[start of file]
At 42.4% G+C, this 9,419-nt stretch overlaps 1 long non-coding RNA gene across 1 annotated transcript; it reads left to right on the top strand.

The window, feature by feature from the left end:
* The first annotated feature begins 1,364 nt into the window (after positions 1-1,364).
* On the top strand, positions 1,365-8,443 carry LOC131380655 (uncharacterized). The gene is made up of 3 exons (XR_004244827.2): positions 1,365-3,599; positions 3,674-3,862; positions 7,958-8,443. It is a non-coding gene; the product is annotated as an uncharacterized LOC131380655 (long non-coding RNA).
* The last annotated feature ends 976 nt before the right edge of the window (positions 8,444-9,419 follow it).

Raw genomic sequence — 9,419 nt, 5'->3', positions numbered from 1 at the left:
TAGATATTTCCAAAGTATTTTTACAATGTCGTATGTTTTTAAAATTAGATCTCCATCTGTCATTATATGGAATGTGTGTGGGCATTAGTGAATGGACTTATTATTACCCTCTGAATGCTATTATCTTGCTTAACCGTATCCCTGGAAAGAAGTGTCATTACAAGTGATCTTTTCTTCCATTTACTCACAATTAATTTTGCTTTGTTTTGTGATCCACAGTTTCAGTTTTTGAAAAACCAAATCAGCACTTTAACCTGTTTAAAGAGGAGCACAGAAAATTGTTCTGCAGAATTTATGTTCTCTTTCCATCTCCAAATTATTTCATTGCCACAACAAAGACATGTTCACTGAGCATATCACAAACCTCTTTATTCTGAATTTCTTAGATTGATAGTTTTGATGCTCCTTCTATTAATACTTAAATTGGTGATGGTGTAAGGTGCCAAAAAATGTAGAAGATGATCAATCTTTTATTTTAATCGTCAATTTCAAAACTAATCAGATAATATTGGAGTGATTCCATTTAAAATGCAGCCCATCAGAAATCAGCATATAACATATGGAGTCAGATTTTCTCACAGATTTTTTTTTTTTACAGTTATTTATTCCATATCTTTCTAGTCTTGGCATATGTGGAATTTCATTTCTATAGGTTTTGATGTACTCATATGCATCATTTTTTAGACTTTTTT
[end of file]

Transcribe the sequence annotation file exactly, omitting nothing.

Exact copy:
At 42.4% G+C, this 9,419-nt stretch overlaps 1 long non-coding RNA gene across 1 annotated transcript; it reads left to right on the top strand.

The window, feature by feature from the left end:
* The first annotated feature begins 1,364 nt into the window (after positions 1-1,364).
* On the top strand, positions 1,365-8,443 carry LOC131380655 (uncharacterized). The gene is made up of 3 exons (XR_004244827.2): positions 1,365-3,599; positions 3,674-3,862; positions 7,958-8,443. It is a non-coding gene; the product is annotated as an uncharacterized LOC131380655 (long non-coding RNA).
* The last annotated feature ends 976 nt before the right edge of the window (positions 8,444-9,419 follow it).

Raw genomic sequence — 9,419 nt, 5'->3', positions numbered from 1 at the left:
TAGATATTTCCAAAGTATTTTTACAATGTCGTATGTTTTTAAAATTAGATCTCCATCTGTCATTATATGGAATGTGTGTGGGCATTAGTGAATGGACTTATTATTACCCTCTGAATGCTATTATCTTGCTTAACCGTATCCCTGGAAAGAAGTGTCATTACAAGTGATCTTTTCTTCCATTTACTCACAATTAATTTTGCTTTGTTTTGTGATCCACAGTTTCAGTTTTTGAAAAACCAAATCAGCACTTTAACCTGTTTAAAGAGGAGCACAGAAAATTGTTCTGCAGAATTTATGTTCTCTTTCCATCTCCAAATTATTTCATTGCCACAACAAAGACATGTTCACTGAGCATATCACAAACCTCTTTATTCTGAATTTCTTAGATTGATAGTTTTGATGCTCCTTCTATTAATACTTAAATTGGTGATGGTGTAAGGTGCCAAAAAATGTAGAAGATGATCAATCTTTTATTTTAATCGTCAATTTCAAAACTAATCAGATAATATTGGAGTGATTCCATTTAAAATGCAGCCCATCAGAAATCAGCATATAACATATGGAGTCAGATTTTCTCACAGATTTTTTTTTTTTACAGTTATTTATTCCATATCTTTCTAGTCTTGGCATATGTGGAATTTCATTTCTATAGGTTTTGATGTACTCATATGCATCATTTTTTAGACTTTTTT